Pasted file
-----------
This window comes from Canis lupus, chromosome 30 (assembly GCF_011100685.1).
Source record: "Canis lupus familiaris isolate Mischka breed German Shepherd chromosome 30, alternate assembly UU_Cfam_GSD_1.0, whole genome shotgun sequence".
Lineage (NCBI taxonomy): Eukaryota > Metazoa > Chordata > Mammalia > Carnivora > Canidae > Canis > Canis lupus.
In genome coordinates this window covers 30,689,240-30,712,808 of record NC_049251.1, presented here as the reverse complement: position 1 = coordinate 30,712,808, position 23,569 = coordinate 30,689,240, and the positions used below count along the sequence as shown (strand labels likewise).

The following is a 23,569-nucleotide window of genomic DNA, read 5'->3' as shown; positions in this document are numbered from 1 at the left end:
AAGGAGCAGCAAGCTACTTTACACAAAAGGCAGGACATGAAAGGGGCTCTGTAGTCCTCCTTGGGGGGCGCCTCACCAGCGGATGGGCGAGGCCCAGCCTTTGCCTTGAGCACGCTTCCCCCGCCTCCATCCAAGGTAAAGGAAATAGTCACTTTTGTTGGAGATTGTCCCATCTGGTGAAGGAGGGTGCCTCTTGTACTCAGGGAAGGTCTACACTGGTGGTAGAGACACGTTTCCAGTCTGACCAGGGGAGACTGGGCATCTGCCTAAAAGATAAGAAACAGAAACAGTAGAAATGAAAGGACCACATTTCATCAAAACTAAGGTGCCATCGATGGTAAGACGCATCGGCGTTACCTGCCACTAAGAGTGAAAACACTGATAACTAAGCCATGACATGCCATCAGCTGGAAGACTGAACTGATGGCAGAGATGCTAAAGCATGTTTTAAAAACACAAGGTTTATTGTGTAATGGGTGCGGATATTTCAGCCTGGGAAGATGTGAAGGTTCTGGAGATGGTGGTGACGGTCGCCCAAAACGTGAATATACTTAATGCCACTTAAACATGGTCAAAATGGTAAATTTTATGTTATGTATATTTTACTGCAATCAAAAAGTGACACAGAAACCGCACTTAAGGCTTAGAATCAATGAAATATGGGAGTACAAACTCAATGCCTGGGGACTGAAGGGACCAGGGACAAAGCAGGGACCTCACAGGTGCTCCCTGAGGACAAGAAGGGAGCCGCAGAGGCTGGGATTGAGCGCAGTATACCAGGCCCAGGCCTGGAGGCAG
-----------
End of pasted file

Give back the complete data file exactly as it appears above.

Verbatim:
This window comes from Canis lupus, chromosome 30 (assembly GCF_011100685.1).
Source record: "Canis lupus familiaris isolate Mischka breed German Shepherd chromosome 30, alternate assembly UU_Cfam_GSD_1.0, whole genome shotgun sequence".
Lineage (NCBI taxonomy): Eukaryota > Metazoa > Chordata > Mammalia > Carnivora > Canidae > Canis > Canis lupus.
In genome coordinates this window covers 30,689,240-30,712,808 of record NC_049251.1, presented here as the reverse complement: position 1 = coordinate 30,712,808, position 23,569 = coordinate 30,689,240, and the positions used below count along the sequence as shown (strand labels likewise).

The following is a 23,569-nucleotide window of genomic DNA, read 5'->3' as shown; positions in this document are numbered from 1 at the left end:
AAGGAGCAGCAAGCTACTTTACACAAAAGGCAGGACATGAAAGGGGCTCTGTAGTCCTCCTTGGGGGGCGCCTCACCAGCGGATGGGCGAGGCCCAGCCTTTGCCTTGAGCACGCTTCCCCCGCCTCCATCCAAGGTAAAGGAAATAGTCACTTTTGTTGGAGATTGTCCCATCTGGTGAAGGAGGGTGCCTCTTGTACTCAGGGAAGGTCTACACTGGTGGTAGAGACACGTTTCCAGTCTGACCAGGGGAGACTGGGCATCTGCCTAAAAGATAAGAAACAGAAACAGTAGAAATGAAAGGACCACATTTCATCAAAACTAAGGTGCCATCGATGGTAAGACGCATCGGCGTTACCTGCCACTAAGAGTGAAAACACTGATAACTAAGCCATGACATGCCATCAGCTGGAAGACTGAACTGATGGCAGAGATGCTAAAGCATGTTTTAAAAACACAAGGTTTATTGTGTAATGGGTGCGGATATTTCAGCCTGGGAAGATGTGAAGGTTCTGGAGATGGTGGTGACGGTCGCCCAAAACGTGAATATACTTAATGCCACTTAAACATGGTCAAAATGGTAAATTTTATGTTATGTATATTTTACTGCAATCAAAAAGTGACACAGAAACCGCACTTAAGGCTTAGAATCAATGAAATATGGGAGTACAAACTCAATGCCTGGGGACTGAAGGGACCAGGGACAAAGCAGGGACCTCACAGGTGCTCCCTGAGGACAAGAAGGGAGCCGCAGAGGCTGGGATTGAGCGCAGTATACCAGGCCCAGGCCTGGAGGCAG